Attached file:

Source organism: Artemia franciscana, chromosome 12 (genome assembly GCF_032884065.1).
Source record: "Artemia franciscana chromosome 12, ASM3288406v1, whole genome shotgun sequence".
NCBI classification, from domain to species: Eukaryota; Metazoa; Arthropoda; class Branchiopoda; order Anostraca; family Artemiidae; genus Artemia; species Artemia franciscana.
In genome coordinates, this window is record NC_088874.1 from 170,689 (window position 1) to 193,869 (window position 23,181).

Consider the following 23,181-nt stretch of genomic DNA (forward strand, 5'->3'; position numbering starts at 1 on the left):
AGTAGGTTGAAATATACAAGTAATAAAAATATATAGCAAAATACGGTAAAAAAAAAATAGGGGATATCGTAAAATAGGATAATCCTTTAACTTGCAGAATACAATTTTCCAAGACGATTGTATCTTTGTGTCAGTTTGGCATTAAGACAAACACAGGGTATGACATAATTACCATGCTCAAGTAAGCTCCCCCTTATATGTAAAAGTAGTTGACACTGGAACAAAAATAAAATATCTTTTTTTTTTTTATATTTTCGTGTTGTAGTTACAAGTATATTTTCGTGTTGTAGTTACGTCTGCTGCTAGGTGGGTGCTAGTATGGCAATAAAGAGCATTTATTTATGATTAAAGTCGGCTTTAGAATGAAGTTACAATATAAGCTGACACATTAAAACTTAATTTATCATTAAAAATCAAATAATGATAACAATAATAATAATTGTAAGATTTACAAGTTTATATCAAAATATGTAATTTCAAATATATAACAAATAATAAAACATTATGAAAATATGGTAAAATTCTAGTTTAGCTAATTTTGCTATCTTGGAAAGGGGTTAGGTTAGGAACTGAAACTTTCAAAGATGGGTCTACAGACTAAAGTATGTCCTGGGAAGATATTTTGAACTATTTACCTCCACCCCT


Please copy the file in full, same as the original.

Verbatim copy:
Source organism: Artemia franciscana, chromosome 12 (genome assembly GCF_032884065.1).
Source record: "Artemia franciscana chromosome 12, ASM3288406v1, whole genome shotgun sequence".
NCBI classification, from domain to species: Eukaryota; Metazoa; Arthropoda; class Branchiopoda; order Anostraca; family Artemiidae; genus Artemia; species Artemia franciscana.
In genome coordinates, this window is record NC_088874.1 from 170,689 (window position 1) to 193,869 (window position 23,181).

Consider the following 23,181-nt stretch of genomic DNA (forward strand, 5'->3'; position numbering starts at 1 on the left):
AGTAGGTTGAAATATACAAGTAATAAAAATATATAGCAAAATACGGTAAAAAAAAAATAGGGGATATCGTAAAATAGGATAATCCTTTAACTTGCAGAATACAATTTTCCAAGACGATTGTATCTTTGTGTCAGTTTGGCATTAAGACAAACACAGGGTATGACATAATTACCATGCTCAAGTAAGCTCCCCCTTATATGTAAAAGTAGTTGACACTGGAACAAAAATAAAATATCTTTTTTTTTTTTATATTTTCGTGTTGTAGTTACAAGTATATTTTCGTGTTGTAGTTACGTCTGCTGCTAGGTGGGTGCTAGTATGGCAATAAAGAGCATTTATTTATGATTAAAGTCGGCTTTAGAATGAAGTTACAATATAAGCTGACACATTAAAACTTAATTTATCATTAAAAATCAAATAATGATAACAATAATAATAATTGTAAGATTTACAAGTTTATATCAAAATATGTAATTTCAAATATATAACAAATAATAAAACATTATGAAAATATGGTAAAATTCTAGTTTAGCTAATTTTGCTATCTTGGAAAGGGGTTAGGTTAGGAACTGAAACTTTCAAAGATGGGTCTACAGACTAAAGTATGTCCTGGGAAGATATTTTGAACTATTTACCTCCACCCCT